Are postpartum depression and perinatal mood and anxiety disorders (PMAD) the same thing?
Updated: Sep 26
Becoming a parent is a profound and transformative experience, but it can also bring about a range of emotional challenges. While many new parents expect to feel joy and happiness after the birth of their child, some may experience emotional distress that goes beyond the "baby blues." Most people are familiar with and may even know people who have experience postpartum depression (PPD). You may also her doctors, mental health professionals, an advocates use the term perinatal mood and anxiety disorders (PMADs). In this blog post, we'll explore the differences between the two to help you better understand and identify them.
Postpartum Depression (PPD)
Postpartum depression is a specific type of depression that occurs in the weeks or months following childbirth. It affects roughly 10-15% of new mothers. Post-pandemic, some statistics may be as high as 25%. PPD can manifest with a range of symptoms, including:
a. Persistent sadness or low mood b. Loss of interest or pleasure in activities c. Fatigue and low energy d. Feelings of worthlessness or guilt e. Changes in appetite and sleep patterns f. Difficulty concentrating or making decisions g. Thoughts of self-harm or harming the baby (in severe cases)
PPD typically begins within the first few months after childbirth but can occur up to a year after delivery. It is often linked to hormonal fluctuations, sleep deprivation, and the challenges of adapting to new parenthood.
Perinatal Mood and Anxiety Disorders (PMADs)
Perinatal mood and anxiety disorders encompass a broader category of emotional and mental health conditions that can affect individuals during pregnancy and the postpartum period. PMADs include not only postpartum depression but also conditions like:
a. Perinatal anxiety disorders: Excessive worry, panic attacks, and generalized anxiety that occur during pregnancy or after childbirth. b. Perinatal obsessive-compulsive disorder (OCD): Intrusive, distressing thoughts and repetitive behaviors, often related to the baby's safety or well-being. c. Postpartum post-traumatic stress disorder (PTSD): Flashbacks, nightmares, and severe anxiety following a traumatic childbirth experience. d. Perinatal bipolar disorder: Episodes of mania or hypomania during pregnancy or the postpartum period, alongside depressive symptoms.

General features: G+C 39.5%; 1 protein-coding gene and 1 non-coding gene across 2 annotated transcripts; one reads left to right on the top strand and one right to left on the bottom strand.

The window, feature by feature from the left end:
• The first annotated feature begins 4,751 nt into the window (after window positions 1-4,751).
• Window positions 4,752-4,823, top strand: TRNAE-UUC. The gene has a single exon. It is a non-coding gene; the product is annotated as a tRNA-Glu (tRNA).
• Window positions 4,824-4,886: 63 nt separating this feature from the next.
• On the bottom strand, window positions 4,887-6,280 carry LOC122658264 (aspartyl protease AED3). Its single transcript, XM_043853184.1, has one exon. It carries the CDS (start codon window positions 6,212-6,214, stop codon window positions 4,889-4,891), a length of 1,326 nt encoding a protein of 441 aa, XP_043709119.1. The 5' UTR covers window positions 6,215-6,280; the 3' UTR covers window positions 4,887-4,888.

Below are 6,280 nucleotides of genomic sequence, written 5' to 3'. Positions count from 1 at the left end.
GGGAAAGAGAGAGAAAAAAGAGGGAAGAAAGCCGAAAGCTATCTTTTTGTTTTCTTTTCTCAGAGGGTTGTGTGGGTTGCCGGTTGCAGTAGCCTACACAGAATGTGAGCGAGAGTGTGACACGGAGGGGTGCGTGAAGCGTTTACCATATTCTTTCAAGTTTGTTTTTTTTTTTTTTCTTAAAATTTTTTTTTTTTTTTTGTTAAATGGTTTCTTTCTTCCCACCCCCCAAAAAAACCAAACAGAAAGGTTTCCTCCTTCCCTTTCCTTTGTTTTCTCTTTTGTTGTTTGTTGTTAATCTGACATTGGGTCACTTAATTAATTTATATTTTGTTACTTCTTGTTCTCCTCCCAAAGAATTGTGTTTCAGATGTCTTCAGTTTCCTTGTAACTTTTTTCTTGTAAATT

PMADs are more encompassing than PPD and can occur during pregnancy, after childbirth, or both. They can affect both mothers and fathers and can be triggered or exacerbated by various factors, including hormonal changes, past trauma, lack of support, and sleep disturbances.
Scope: PPD is a subset of PMADs, specifically referring to depression following childbirth, whereas PMADs include a broader range of mood and anxiety disorders that can occur during pregnancy and the postpartum period.
Timing: PPD typically starts within the first few months after childbirth, while PMADs can occur during pregnancy, immediately after birth, or up to a year afterward.
Symptoms: PPD primarily involves depressive symptoms, while PMADs encompass a wider range of emotional and anxiety-related symptoms, including panic attacks, obsessive thoughts, and traumatic stress reactions.
Understanding the difference between postpartum depression and perinatal mood and anxiety disorders is a good start for recognizing what may be going on for you or a loved one. PMADs are incredibly treatable and seeking help from the right healthcare professionals, therapists, and support networks is essential for recovery. If you or someone you know is experiencing symptoms of PPD or PMADs, don't hesitate to reach out for support, as early intervention can make a significant difference in the journey toward mental well-being during and after pregnancy. Interested in a free consultation to start treatment? Click Book Now to learn more.